The 5 Skills You’re Missing as an Entry-Level Software Engineer
So you want to be a software engineer? When it comes to achieving your career goal, college can provide a solid and reliable foundation. However, college programs often fail to prepare you for the realities of the workplace experience. Key skills for success – from business communications to marketplace acumen – may be absent from your academic portfolio and better acquired in another way.
Five Things College Doesn’t Teach You About Becoming a Software Engineer
As a college graduate with a software engineering degree, you’ve already come 90 percent of the way to kick-starting your software engineering career. Even so, you could still be missing a few key skills.
1. Understanding Business Needs and Requirements
Oftentimes your work responsibilities as a software engineer will extend beyond creating a piece of software for your employer. Before you can write effective software that solves business problems and boosts productivity, you need to understand where the business is struggling and what types of solutions are feasible within its industry.
2. Becoming a Forever Student
College graduation may be the end of the learning journey for many career paths, but not for software engineering. As technology evolves and new programming languages and strategies emerge, you’ll need to dedicate your time to learning them from scratch.
You’ll need the ability to teach yourself many new subjects throughout your career. That means:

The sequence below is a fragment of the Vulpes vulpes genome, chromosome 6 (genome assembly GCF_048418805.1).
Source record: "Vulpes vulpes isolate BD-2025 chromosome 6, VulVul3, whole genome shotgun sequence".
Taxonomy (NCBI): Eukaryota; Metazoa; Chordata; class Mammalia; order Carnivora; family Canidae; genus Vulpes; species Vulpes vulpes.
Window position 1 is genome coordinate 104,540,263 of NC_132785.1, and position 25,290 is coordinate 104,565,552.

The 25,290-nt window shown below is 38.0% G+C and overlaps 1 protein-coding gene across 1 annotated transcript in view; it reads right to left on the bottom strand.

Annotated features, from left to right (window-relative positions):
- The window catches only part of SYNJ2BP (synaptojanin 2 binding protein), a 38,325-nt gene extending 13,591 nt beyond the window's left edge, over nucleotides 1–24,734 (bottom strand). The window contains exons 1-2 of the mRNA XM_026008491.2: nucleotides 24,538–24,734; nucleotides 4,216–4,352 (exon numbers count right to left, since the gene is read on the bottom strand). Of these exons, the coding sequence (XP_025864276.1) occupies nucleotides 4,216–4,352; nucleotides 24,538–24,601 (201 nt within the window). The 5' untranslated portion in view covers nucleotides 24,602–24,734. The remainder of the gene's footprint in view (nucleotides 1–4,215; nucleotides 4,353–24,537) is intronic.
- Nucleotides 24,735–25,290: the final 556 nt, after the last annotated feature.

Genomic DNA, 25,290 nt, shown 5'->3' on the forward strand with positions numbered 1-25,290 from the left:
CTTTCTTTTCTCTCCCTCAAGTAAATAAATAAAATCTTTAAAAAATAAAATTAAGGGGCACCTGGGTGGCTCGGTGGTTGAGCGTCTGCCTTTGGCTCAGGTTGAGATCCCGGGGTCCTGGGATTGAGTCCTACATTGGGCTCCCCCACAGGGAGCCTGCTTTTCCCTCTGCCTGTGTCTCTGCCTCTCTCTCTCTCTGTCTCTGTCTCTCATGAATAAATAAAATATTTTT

navigating to find the right teaching information
setting up and keeping to self-study schedules
knowing when to seek out and rely upon external training resources such as workshops, webinars, and courses for your ever-continuing education
3. Real-World Software Engineering Experience
Having your own programming style is essential to excelling as a software engineer. However, you’ll need to have an open mind and a thorough understanding of other people’s coding styles. After all, you’ll be building on code that others have already written.
Also, real-world software engineers rarely work on their own. You’ll need to have reliable communication skills to interact well with your team members and colleagues.
4. Project Management
As a software engineer, you don’t necessarily have to become an expert project manager, but you’ll need to work efficiently as part of a team. Luckily, you can prepare yourself for teamwork by understanding the most popular project management philosophies and methodologies.
For example, Scrum is Agile’s most commonly used project management framework in corporate software development. Every team is led by a Scrum Master who’s responsible for eliminating all work obstacles and streamlining work processes for the team. Work is usually done in short ‘sprints’ where the team meets almost daily to discuss their progress and any roadblocks.
5. A Diverse Set of Soft Workplace Skills
Every workplace is different, and you’ll need to grow and adapt if you’re going to thrive in your environment. You can start by reading articles or attending workshops focused on developing solid work ethics and communication skills.
Also look to develop your problem-solving and critical thinking abilities for those times when you and your team — inevitably — hit a wall.
No Time Like the Present
Whether you’re graduating soon, already a graduate, or having trouble scoring a stable software engineering position, there’s no better time than the present to start acquiring or honing needed skills. Visit Revature, to find a growth-centered training environment for software engineers looking to improve.